TikTok seen as a big privacy risk

Posted on Tuesday, June 30 2020 @ 12:58 CEST by Thomas De Maesschalck
One of the most popular apps of the moment is TikTok. This Chinese video sharing app was previously known as Musical.ly and is one of the most-used apps among teens. But an investigation of the app turned up various worrying signs.

A couple of days ago, it was revealed that TikTok had been secretly stealing the contents of phone's clipboards. Thanks to the new privacy features of iOS 14 beta, users quickly found out about this as the TikTok app generates an endless stream of pop-up notifications about clipboard access on iOS 14 beta. TikTok developer ByteDance claims they do this to "identify repetitive, spammy behavior."

But Reddit user Bangorlol claims to have reverse engineered the app and he discovered several other, massive privacy violations. This isn't the first time concerns are raised about TikTok and it seems the app does have a lot more risks than Facebook, Instagram, and other popular apps. HotHardware writes TikTok has access to the following data.
  • Phone hardware (cpu type, number of course, hardware ids, screen dimensions, dpi, memory usage, disk space, etc)
  • Other apps you have installed (I've even seen some I've deleted show up in their analytics payload - maybe using as cached value?)
  • Everything network-related (ip, local ip, router mac, your mac, wifi access point name)
  • Whether or not you're rooted/jailbroken
  • Some variants of the app had GPS pinging enabled at the time, roughly once every 30 seconds - this is enabled by default if you ever location-tag a post IIRC
  • They set up a local proxy server on your device for "transcoding media", but that can be abused very easily as it has zero authentication
  • BBC News adds today that India just banned TikTok, WeChat and other Chinese apps out of privacy and security risk concerns. In total, the country banned 59 potentially dangerous apps:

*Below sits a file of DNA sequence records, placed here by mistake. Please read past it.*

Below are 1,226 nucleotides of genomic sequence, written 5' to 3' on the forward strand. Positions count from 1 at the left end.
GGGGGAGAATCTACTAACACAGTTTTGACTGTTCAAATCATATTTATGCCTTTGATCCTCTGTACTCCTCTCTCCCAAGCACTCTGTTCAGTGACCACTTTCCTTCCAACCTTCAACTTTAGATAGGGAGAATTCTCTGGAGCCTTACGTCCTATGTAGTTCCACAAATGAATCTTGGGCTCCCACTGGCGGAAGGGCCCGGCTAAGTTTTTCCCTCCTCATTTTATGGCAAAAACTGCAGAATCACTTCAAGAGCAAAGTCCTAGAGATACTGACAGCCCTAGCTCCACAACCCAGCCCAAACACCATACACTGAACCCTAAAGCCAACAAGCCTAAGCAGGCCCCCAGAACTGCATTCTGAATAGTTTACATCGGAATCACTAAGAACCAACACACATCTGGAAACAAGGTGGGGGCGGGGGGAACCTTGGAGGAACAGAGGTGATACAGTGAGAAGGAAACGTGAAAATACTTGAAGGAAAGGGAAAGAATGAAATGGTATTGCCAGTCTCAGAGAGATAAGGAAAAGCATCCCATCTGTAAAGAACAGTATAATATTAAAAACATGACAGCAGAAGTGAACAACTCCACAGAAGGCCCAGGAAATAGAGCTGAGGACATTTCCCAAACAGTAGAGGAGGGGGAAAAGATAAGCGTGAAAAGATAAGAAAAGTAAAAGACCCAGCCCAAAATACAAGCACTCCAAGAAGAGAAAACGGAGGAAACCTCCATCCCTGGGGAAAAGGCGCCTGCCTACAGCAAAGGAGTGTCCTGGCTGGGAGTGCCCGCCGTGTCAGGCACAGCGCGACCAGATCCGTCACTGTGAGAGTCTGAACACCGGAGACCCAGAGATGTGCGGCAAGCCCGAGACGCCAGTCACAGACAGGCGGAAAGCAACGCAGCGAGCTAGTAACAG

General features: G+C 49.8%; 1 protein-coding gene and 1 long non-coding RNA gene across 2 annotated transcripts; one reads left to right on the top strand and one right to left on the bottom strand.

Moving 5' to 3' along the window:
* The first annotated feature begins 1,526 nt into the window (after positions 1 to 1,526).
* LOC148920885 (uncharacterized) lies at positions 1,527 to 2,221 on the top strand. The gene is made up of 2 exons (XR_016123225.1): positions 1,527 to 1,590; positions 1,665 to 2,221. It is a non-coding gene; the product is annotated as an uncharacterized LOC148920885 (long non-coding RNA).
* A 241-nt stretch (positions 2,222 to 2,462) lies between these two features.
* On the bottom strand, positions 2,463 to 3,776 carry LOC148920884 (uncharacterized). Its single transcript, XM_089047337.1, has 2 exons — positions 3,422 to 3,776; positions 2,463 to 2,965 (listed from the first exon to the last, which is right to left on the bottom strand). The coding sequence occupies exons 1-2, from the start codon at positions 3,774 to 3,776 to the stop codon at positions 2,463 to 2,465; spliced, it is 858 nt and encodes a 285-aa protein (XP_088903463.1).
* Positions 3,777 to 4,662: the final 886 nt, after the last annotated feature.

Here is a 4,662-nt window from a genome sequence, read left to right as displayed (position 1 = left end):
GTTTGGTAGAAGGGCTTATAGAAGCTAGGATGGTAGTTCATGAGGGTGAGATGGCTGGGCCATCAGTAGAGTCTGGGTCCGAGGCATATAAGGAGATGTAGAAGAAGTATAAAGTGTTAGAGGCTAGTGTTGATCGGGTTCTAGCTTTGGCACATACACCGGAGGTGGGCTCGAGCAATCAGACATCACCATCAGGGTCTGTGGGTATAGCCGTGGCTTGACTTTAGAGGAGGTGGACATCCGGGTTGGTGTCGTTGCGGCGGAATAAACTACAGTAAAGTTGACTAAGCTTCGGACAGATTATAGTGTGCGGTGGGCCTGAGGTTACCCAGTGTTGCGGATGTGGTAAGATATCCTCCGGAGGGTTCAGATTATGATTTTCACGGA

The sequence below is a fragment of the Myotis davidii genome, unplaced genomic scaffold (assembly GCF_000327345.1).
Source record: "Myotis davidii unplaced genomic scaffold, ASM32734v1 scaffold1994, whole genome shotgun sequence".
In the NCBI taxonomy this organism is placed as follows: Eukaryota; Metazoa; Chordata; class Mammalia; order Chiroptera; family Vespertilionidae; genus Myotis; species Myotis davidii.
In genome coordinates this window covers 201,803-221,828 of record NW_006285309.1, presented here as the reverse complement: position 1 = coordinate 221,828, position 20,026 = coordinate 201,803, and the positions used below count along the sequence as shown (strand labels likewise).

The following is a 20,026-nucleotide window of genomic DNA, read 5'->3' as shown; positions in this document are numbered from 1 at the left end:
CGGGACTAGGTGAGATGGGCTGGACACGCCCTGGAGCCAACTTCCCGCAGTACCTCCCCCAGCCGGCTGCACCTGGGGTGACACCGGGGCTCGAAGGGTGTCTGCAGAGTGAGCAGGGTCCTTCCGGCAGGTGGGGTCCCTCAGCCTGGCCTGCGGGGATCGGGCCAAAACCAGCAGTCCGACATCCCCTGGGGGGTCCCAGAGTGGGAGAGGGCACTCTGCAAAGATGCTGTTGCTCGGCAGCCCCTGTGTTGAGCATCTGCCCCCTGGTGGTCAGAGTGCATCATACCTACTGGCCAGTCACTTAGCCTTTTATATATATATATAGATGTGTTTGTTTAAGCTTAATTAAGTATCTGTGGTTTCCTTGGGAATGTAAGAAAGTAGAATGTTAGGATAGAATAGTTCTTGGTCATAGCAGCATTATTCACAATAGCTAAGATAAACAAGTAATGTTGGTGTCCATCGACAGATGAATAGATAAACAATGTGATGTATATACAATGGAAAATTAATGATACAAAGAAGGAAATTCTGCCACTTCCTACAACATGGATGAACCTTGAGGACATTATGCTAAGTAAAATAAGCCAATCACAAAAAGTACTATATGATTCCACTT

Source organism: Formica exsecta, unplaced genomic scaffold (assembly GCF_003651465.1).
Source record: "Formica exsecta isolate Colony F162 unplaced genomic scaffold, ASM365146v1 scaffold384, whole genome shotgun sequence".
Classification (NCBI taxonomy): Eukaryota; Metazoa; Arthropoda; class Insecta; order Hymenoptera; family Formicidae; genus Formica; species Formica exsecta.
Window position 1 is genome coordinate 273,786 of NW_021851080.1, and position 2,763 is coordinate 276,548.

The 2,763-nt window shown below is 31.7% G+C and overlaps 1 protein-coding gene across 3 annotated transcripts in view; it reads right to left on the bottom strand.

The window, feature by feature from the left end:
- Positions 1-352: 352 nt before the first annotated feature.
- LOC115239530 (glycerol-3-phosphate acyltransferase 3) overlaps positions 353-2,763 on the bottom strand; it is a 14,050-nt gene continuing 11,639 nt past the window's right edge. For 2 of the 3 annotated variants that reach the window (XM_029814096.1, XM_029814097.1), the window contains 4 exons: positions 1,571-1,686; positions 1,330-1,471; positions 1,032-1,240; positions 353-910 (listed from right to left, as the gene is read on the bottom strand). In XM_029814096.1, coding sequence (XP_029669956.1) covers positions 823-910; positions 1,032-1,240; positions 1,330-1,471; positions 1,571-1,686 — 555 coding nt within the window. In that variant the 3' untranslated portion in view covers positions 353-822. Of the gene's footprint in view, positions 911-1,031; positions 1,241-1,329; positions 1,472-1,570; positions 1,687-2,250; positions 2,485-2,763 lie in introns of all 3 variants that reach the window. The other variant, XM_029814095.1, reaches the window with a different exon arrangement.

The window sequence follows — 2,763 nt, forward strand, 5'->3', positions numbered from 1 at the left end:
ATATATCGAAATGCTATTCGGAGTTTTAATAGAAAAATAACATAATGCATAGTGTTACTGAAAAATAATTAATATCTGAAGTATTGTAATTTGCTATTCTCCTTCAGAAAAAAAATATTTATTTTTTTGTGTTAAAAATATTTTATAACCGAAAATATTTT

India's Ministry of Information Technology said it was banning the 59 Chinese apps after receiving "many complaints from various sources" about apps that were "stealing and surreptitiously transmitting users' data in an unauthorised manner".
    "The compilation of these data, its mining and profiling by elements hostile to national security and defence of India, which ultimately impinges upon the sovereignty and integrity of India, is a matter of very deep and immediate concern which requires emergency measures," the ministry said.
    BoredPanda has more about TikTok's privacy concerns over here:
    “TikTok might not meet the exact criteria to be called “Malware”, but it’s definitely nefarious and (in my humble opinion) outright evil,” Bangorlol said. “There’s a reason governments are banning it. Don’t use the app. Don’t let your children use it. Tell your friends to stop using it. It offers you nothing but a quick source of entertainment that you can get elsewhere without handing your data over to the Chinese government. You are directly putting yourself and those on your network (work and home) at risk.”

    About the Author

    Thomas De Maesschalck

    Thomas has been messing with computer since early childhood and firmly believes the Internet is the best thing since sliced bread. Enjoys playing with new tech, is fascinated by science, and passionate about financial markets. When not behind a computer, he can be found with running shoes on or lifting heavy weights in the weight room.

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